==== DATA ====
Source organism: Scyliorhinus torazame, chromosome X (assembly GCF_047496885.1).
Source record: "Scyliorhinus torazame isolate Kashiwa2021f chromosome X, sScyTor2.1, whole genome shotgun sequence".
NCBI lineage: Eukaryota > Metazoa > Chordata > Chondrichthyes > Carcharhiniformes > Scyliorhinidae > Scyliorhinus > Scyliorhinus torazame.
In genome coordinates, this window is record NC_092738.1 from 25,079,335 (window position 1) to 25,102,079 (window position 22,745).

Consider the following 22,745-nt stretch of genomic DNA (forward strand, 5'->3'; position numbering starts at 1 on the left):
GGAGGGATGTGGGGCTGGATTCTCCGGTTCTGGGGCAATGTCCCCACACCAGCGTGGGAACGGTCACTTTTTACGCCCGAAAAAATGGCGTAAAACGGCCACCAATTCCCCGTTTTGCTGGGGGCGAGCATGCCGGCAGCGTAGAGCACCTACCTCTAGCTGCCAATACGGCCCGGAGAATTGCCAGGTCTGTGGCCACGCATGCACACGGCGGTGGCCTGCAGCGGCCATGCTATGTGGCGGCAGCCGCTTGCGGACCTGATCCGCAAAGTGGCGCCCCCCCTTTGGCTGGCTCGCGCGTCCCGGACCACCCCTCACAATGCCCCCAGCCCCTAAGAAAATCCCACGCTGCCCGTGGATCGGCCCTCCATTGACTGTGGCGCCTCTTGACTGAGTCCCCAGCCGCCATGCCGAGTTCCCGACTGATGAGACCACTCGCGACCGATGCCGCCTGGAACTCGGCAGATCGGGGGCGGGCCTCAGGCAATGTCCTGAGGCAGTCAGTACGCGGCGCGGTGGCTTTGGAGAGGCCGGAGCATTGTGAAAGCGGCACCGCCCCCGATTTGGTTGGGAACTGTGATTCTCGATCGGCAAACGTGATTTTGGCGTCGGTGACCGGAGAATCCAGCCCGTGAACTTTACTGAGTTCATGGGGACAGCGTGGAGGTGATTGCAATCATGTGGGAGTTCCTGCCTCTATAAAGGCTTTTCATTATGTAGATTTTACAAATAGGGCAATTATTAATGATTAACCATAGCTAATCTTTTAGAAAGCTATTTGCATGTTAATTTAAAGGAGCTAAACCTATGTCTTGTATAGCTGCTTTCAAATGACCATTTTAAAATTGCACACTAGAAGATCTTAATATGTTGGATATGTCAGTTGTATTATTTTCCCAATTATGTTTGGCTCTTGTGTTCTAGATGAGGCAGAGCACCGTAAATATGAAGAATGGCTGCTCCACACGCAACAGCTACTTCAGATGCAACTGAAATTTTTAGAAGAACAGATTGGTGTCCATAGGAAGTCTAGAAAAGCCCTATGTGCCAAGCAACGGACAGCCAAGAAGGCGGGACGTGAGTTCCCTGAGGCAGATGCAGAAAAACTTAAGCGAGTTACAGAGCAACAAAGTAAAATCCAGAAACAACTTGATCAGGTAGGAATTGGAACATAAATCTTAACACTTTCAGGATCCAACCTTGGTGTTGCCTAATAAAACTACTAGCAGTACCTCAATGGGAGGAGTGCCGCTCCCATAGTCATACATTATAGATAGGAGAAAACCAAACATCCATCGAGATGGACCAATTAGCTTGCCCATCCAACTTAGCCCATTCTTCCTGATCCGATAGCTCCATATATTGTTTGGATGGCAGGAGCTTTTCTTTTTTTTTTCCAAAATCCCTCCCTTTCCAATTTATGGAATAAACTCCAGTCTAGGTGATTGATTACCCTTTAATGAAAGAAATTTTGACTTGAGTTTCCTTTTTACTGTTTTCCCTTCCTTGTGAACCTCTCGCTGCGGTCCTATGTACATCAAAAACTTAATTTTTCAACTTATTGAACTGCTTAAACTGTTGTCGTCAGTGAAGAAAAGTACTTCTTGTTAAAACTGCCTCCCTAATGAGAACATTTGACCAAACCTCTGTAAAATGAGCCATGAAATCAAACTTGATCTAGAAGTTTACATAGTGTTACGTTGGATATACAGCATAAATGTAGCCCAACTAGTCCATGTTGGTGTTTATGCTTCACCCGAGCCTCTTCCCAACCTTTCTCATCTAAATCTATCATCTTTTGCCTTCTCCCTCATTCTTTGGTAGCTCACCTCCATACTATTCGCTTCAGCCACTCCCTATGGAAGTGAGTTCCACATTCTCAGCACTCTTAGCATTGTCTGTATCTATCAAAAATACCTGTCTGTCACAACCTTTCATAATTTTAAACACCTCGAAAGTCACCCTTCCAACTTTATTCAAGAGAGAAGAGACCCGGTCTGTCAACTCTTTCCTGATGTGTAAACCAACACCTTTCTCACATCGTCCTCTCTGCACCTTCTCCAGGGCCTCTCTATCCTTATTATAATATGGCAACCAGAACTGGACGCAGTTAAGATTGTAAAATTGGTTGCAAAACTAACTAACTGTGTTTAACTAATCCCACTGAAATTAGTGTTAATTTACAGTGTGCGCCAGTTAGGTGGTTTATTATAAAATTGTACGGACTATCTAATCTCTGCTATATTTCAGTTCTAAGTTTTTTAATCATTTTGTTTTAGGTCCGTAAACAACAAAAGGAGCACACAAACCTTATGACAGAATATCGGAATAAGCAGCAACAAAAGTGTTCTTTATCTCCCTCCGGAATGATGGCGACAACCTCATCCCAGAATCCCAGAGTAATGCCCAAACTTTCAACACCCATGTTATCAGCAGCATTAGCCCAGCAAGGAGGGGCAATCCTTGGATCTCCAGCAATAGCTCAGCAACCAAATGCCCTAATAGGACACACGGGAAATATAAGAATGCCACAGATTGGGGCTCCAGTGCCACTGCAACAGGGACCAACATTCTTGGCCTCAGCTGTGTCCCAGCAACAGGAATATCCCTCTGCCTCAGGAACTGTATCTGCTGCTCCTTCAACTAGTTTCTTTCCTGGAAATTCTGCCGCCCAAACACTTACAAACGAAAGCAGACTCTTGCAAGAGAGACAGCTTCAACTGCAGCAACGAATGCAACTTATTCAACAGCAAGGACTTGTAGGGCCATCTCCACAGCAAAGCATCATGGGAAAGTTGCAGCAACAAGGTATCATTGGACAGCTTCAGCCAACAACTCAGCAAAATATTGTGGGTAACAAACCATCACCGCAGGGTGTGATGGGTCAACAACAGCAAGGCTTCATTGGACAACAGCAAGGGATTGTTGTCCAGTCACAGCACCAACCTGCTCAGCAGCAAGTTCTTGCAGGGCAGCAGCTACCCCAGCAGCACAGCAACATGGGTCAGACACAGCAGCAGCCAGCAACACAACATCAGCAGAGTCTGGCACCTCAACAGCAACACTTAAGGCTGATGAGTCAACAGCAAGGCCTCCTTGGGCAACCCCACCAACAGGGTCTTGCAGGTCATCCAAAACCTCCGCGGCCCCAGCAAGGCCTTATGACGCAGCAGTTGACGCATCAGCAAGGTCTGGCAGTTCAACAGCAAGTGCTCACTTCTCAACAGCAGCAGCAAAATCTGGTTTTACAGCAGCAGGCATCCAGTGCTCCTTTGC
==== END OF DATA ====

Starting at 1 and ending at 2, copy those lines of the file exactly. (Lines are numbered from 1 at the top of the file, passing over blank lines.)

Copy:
Source organism: Scyliorhinus torazame, chromosome X (assembly GCF_047496885.1).
Source record: "Scyliorhinus torazame isolate Kashiwa2021f chromosome X, sScyTor2.1, whole genome shotgun sequence".